Dear Callirobics' Customers
HANDWRITING AND THE THINKING PROCESS
“Sarah” was an adult diagnosed with a learning disability and an emotional disorder. When I saw her, she was participating in a special program conducted by the Adult Education Centers in California that offered high- school dropouts a chance to get their General Educational Development certificates (GEDs, formerly called the General Equivalency Diploma). Sarah felt that her handwriting looked very much like her first grade daughter’s and was anxious to make it look more mature. She was right in her observation: her handwriting looked more like that of an eight-or nine-year-old than that of a 24-year old. The slow movement of her writing, her lack of paragraph breaks and clear spaces between words, and her school-form letters attested to difficulties in concentration, memory and a confused and immature thinking process. Her teachers complained that an assignment that was supposed to take 10 minutes took Sarah two hours.
She started our handwriting exercise program with great motivation and dedication. A month later, she sent us some of her exercises for review. The printed envelope resembled very much her earlier cursive writing. The spaces between words and letters were almost even, the writing was “slow,” and the slant inconsistent. The letters were still in school format. However, four months later, a new letter brought a nice surprise. Sarah’s spaces had improved in both cursive and print; she had reduced the size of her letters, and her slant was consistent.
Overall, the writing looked more focused, and her teachers testified that her ability to concentrate had greatly improved.
By the end of the year, not only had she achieved her goal to have her handwriting look more mature, but also she had enhanced her overall ability to face new challenges. By then, she was able to finish a 10-minute assignment in 30 minutes.
A year later, Sarah got her GED.
HANDWRITING & SELF-ESTEEM
I met “Matt” in a self-paced class that was part of a dropout prevention program in our local high school. The teachers in that program have noticed that there is a correlation between handwriting and behavior. They were intrigued by the subject and invited me to give a presentation to the class and to work with interested students in improving their handwriting.
I chose Matt’s story for this article because at first look, his handwriting other than being very small, seemed to be quite ordinary. However, looking at the three most important components (space, movement, and form), we found it to be more complex than we thought.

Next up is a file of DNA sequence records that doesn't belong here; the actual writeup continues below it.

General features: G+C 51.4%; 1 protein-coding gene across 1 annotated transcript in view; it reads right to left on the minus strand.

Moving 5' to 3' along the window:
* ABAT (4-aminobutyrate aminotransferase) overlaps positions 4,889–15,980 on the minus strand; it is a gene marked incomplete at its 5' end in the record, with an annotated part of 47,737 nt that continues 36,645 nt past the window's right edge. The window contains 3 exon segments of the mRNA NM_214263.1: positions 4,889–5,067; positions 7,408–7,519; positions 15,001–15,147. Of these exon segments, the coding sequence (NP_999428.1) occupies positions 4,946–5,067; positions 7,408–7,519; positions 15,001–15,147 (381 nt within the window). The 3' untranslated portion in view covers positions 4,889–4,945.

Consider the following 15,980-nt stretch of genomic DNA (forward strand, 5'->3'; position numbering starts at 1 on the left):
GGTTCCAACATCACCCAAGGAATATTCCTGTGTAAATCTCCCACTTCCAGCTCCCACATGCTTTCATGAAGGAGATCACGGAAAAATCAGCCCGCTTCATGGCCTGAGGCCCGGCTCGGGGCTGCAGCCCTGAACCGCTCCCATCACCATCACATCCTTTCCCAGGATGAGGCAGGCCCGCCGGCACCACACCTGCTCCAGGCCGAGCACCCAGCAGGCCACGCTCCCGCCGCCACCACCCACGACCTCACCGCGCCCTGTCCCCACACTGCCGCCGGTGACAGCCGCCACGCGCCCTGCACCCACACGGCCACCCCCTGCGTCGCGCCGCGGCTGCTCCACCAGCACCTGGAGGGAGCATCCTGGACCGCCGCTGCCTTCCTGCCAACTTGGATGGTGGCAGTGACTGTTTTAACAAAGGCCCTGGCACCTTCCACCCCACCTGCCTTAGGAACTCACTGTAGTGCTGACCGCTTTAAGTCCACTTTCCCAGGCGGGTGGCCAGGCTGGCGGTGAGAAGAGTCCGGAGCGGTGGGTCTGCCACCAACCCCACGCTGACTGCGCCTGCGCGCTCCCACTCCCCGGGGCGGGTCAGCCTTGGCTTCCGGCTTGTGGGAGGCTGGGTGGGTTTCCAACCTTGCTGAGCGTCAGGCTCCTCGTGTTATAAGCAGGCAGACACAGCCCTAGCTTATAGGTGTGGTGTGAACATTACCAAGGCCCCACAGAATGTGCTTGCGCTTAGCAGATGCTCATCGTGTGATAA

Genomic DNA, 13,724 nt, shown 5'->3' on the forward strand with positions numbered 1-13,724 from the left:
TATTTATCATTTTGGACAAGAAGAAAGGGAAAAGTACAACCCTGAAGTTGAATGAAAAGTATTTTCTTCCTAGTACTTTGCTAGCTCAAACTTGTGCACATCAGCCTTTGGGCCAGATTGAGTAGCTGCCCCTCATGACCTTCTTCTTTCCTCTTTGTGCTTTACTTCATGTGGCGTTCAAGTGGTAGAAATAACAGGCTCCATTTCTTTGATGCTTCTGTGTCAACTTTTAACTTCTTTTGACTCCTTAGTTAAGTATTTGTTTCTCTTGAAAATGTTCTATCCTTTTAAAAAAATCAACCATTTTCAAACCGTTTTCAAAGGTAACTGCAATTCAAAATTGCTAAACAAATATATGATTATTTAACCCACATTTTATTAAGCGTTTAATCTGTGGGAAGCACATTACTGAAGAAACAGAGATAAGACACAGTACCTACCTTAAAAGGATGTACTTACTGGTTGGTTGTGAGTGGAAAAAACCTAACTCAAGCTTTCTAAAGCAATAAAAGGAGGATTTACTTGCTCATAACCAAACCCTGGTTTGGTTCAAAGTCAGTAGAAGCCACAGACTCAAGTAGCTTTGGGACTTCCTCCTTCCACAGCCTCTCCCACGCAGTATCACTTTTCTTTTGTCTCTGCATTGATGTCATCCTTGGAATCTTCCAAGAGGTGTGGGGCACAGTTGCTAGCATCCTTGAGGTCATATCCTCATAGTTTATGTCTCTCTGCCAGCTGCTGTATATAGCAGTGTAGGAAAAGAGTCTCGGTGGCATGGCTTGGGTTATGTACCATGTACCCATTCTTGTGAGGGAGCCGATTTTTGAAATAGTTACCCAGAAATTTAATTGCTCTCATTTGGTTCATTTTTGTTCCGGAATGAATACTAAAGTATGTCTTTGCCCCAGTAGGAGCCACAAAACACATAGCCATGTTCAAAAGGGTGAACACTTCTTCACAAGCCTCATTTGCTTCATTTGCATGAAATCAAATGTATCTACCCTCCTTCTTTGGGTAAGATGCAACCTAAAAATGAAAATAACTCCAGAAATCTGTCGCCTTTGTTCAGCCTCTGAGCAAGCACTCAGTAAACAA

Matt’s use of space on paper was very poor, e.g. the letters were very small, retraced and narrow. The spaces between letters and words was uneven, and the slant was fluctuating. Usually the space component reflects the writer’s self-confidence and his ability to adjust to his surroundings. The movement (pressure and rhythm) which reflects on the drive and energy of the writer was restrained and fractured. The forms (letter shapes), which reflect on one’s self-image, were sometimes illegible and twisted. In summary, Matt’s handwriting revealed his sensitivity, shyness, and insecurity about himself and his surroundings.
He felt very secure with the handwriting exercises program because no one tried to change his handwriting. He worked on writing movements rather than letters, and he worked on his own, independently. He could hardly wait ‘till our next weekly meeting to show what he had done and to get the new assignment.
Six months later his “new” handwriting looked as if it belonged to someone else. There was a flow and spontaneity to it, which meant more c confidence in himself and in his future plans. The letters were larger and wider, with no retracing. The writing slant stabilized, as did the spacing between words and letters. His first sentence, “I feel good about myself,” best summarized his feelings and the changes he had experienced within.
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